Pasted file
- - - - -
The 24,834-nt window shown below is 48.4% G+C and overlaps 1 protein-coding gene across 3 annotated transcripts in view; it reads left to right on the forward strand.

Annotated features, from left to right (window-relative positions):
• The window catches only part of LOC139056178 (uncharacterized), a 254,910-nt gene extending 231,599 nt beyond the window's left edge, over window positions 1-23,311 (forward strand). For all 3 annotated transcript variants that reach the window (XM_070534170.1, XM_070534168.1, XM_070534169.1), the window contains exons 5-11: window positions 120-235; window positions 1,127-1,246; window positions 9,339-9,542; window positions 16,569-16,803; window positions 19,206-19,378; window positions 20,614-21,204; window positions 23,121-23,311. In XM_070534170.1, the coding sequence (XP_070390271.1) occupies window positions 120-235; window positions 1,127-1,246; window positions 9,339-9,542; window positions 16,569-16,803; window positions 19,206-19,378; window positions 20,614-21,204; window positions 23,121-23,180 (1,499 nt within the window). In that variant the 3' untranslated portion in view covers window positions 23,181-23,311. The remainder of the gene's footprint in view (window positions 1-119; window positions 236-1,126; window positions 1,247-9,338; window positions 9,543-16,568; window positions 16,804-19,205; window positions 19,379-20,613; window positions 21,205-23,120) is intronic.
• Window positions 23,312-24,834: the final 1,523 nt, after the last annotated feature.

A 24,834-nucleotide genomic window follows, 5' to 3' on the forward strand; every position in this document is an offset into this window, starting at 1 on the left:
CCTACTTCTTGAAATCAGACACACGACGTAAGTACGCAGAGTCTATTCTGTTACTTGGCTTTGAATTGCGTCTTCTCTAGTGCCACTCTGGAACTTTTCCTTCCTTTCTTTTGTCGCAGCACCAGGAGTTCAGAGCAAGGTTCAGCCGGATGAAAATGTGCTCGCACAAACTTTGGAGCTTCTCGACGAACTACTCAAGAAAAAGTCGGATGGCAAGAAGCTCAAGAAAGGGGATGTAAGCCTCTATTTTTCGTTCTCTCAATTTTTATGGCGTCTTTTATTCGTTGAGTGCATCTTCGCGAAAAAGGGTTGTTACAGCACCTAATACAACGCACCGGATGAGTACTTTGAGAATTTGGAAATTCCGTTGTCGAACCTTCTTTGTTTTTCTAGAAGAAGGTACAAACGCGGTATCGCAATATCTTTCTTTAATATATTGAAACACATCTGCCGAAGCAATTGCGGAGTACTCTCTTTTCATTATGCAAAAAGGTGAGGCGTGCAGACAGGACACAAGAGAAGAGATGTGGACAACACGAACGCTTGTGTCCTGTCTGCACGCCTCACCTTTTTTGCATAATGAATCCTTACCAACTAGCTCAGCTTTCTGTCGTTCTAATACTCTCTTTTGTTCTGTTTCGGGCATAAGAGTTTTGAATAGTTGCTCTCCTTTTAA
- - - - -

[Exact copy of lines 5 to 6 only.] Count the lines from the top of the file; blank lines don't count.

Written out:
A 24,834-nucleotide genomic window follows, 5' to 3' on the forward strand; every position in this document is an offset into this window, starting at 1 on the left:
CCTACTTCTTGAAATCAGACACACGACGTAAGTACGCAGAGTCTATTCTGTTACTTGGCTTTGAATTGCGTCTTCTCTAGTGCCACTCTGGAACTTTTCCTTCCTTTCTTTTGTCGCAGCACCAGGAGTTCAGAGCAAGGTTCAGCCGGATGAAAATGTGCTCGCACAAACTTTGGAGCTTCTCGACGAACTACTCAAGAAAAAGTCGGATGGCAAGAAGCTCAAGAAAGGGGATGTAAGCCTCTATTTTTCGTTCTCTCAATTTTTATGGCGTCTTTTATTCGTTGAGTGCATCTTCGCGAAAAAGGGTTGTTACAGCACCTAATACAACGCACCGGATGAGTACTTTGAGAATTTGGAAATTCCGTTGTCGAACCTTCTTTGTTTTTCTAGAAGAAGGTACAAACGCGGTATCGCAATATCTTTCTTTAATATATTGAAACACATCTGCCGAAGCAATTGCGGAGTACTCTCTTTTCATTATGCAAAAAGGTGAGGCGTGCAGACAGGACACAAGAGAAGAGATGTGGACAACACGAACGCTTGTGTCCTGTCTGCACGCCTCACCTTTTTTGCATAATGAATCCTTACCAACTAGCTCAGCTTTCTGTCGTTCTAATACTCTCTTTTGTTCTGTTTCGGGCATAAGAGTTTTGAATAGTTGCTCTCCTTTTAA